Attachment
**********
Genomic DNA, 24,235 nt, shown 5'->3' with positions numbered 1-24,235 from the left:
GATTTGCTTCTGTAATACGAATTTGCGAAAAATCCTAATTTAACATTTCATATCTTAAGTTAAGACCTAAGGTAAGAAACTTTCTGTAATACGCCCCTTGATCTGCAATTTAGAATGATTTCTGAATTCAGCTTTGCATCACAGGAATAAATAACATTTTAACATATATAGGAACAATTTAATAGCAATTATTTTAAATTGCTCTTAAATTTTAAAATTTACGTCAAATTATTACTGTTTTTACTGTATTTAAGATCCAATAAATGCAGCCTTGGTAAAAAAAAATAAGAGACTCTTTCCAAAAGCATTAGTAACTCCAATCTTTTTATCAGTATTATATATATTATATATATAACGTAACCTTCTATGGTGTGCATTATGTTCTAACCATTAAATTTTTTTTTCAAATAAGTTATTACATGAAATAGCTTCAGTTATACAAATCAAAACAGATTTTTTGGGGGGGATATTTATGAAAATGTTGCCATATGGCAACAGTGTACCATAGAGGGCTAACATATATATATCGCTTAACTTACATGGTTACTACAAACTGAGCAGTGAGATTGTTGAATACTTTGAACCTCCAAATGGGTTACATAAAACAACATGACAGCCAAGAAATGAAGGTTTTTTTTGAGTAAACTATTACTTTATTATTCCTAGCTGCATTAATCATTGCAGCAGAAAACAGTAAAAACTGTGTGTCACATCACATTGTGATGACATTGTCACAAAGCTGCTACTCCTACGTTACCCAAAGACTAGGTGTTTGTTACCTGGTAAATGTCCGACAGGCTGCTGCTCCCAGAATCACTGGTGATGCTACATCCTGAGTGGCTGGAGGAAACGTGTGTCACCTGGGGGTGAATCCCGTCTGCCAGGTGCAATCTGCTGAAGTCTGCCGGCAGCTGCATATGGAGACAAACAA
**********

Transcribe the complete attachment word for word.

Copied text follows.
Genomic DNA, 24,235 nt, shown 5'->3' with positions numbered 1-24,235 from the left:
GATTTGCTTCTGTAATACGAATTTGCGAAAAATCCTAATTTAACATTTCATATCTTAAGTTAAGACCTAAGGTAAGAAACTTTCTGTAATACGCCCCTTGATCTGCAATTTAGAATGATTTCTGAATTCAGCTTTGCATCACAGGAATAAATAACATTTTAACATATATAGGAACAATTTAATAGCAATTATTTTAAATTGCTCTTAAATTTTAAAATTTACGTCAAATTATTACTGTTTTTACTGTATTTAAGATCCAATAAATGCAGCCTTGGTAAAAAAAAATAAGAGACTCTTTCCAAAAGCATTAGTAACTCCAATCTTTTTATCAGTATTATATATATTATATATATAACGTAACCTTCTATGGTGTGCATTATGTTCTAACCATTAAATTTTTTTTTCAAATAAGTTATTACATGAAATAGCTTCAGTTATACAAATCAAAACAGATTTTTTGGGGGGGATATTTATGAAAATGTTGCCATATGGCAACAGTGTACCATAGAGGGCTAACATATATATATCGCTTAACTTACATGGTTACTACAAACTGAGCAGTGAGATTGTTGAATACTTTGAACCTCCAAATGGGTTACATAAAACAACATGACAGCCAAGAAATGAAGGTTTTTTTTGAGTAAACTATTACTTTATTATTCCTAGCTGCATTAATCATTGCAGCAGAAAACAGTAAAAACTGTGTGTCACATCACATTGTGATGACATTGTCACAAAGCTGCTACTCCTACGTTACCCAAAGACTAGGTGTTTGTTACCTGGTAAATGTCCGACAGGCTGCTGCTCCCAGAATCACTGGTGATGCTACATCCTGAGTGGCTGGAGGAAACGTGTGTCACCTGGGGGTGAATCCCGTCTGCCAGGTGCAATCTGCTGAAGTCTGCCGGCAGCTGCATATGGAGACAAACAA